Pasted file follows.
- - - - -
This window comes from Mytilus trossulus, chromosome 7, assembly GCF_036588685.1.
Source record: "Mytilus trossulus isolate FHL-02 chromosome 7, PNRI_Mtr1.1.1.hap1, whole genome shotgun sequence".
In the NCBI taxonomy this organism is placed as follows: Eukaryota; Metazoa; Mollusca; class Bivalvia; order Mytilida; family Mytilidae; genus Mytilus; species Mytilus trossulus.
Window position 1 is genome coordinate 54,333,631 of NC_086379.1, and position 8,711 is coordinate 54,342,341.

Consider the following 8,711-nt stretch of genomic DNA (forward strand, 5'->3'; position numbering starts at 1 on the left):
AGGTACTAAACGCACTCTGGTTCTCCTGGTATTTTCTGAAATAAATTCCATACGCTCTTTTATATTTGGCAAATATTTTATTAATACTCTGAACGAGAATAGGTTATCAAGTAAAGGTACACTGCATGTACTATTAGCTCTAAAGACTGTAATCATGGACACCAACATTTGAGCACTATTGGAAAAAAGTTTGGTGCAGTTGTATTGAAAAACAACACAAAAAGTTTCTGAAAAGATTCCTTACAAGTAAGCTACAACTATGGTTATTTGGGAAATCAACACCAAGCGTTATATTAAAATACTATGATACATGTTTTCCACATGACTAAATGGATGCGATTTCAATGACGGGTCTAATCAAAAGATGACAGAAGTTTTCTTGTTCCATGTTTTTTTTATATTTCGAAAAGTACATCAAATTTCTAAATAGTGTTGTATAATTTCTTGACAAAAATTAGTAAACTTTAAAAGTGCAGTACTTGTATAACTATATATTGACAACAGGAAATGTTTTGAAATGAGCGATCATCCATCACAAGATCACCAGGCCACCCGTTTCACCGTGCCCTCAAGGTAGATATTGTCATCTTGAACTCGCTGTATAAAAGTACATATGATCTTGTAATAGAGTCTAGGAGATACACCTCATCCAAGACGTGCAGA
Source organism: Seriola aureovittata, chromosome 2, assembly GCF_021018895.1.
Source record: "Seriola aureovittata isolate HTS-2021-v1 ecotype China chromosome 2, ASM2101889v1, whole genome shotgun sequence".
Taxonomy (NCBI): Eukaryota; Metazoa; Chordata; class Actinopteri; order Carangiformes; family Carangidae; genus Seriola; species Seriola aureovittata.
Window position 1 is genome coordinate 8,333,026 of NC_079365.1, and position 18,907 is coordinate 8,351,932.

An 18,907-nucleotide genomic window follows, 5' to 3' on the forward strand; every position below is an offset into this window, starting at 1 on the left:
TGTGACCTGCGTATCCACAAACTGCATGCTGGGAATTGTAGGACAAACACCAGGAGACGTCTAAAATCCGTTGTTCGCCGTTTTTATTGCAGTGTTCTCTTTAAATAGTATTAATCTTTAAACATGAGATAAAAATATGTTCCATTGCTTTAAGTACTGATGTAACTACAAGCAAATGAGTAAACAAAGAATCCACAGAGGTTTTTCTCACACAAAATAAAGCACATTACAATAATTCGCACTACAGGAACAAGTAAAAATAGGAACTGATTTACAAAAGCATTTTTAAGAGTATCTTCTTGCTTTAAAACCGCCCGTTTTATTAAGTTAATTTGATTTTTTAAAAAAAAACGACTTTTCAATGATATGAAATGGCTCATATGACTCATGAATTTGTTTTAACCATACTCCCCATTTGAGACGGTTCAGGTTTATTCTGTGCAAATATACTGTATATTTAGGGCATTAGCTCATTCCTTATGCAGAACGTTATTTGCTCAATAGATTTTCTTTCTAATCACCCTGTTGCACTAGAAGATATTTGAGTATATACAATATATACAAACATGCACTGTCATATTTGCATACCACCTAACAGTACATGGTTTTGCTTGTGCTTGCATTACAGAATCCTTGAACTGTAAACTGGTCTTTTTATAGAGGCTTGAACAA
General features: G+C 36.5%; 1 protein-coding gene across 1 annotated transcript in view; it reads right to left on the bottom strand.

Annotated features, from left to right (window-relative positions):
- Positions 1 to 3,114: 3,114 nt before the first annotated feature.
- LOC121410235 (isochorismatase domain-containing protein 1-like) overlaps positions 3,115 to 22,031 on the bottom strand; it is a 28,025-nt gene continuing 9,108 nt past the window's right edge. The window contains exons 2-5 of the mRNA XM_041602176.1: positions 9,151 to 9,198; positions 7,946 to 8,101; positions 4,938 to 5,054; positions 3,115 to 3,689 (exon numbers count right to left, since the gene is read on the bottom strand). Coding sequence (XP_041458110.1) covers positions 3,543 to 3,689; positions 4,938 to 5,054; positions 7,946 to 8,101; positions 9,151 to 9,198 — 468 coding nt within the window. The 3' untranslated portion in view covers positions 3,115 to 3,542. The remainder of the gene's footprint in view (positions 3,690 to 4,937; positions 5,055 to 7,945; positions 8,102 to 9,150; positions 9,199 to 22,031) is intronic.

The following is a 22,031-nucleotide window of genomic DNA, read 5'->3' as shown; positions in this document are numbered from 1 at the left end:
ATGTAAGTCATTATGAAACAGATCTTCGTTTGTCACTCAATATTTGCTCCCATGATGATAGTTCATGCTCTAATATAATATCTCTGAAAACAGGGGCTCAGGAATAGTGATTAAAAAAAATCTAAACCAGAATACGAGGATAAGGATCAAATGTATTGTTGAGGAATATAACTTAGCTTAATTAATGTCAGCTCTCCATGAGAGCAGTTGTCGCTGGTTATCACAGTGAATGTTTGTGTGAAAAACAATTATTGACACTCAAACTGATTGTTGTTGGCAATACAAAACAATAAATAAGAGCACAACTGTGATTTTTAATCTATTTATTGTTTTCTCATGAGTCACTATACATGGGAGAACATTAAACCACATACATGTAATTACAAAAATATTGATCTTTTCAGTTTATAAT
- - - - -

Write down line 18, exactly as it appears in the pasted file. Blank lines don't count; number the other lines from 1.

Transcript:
ATGTAAGTCATTATGAAACAGATCTTCGTTTGTCACTCAATATTTGCTCCCATGATGATAGTTCATGCTCTAATATAATATCTCTGAAAACAGGGGCTCAGGAATAGTGATTAAAAAAAATCTAAACCAGAATACGAGGATAAGGATCAAATGTATTGTTGAGGAATATAACTTAGCTTAATTAATGTCAGCTCTCCATGAGAGCAGTTGTCGCTGGTTATCACAGTGAATGTTTGTGTGAAAAACAATTATTGACACTCAAACTGATTGTTGTTGGCAATACAAAACAATAAATAAGAGCACAACTGTGATTTTTAATCTATTTATTGTTTTCTCATGAGTCACTATACATGGGAGAACATTAAACCACATACATGTAATTACAAAAATATTGATCTTTTCAGTTTATAAT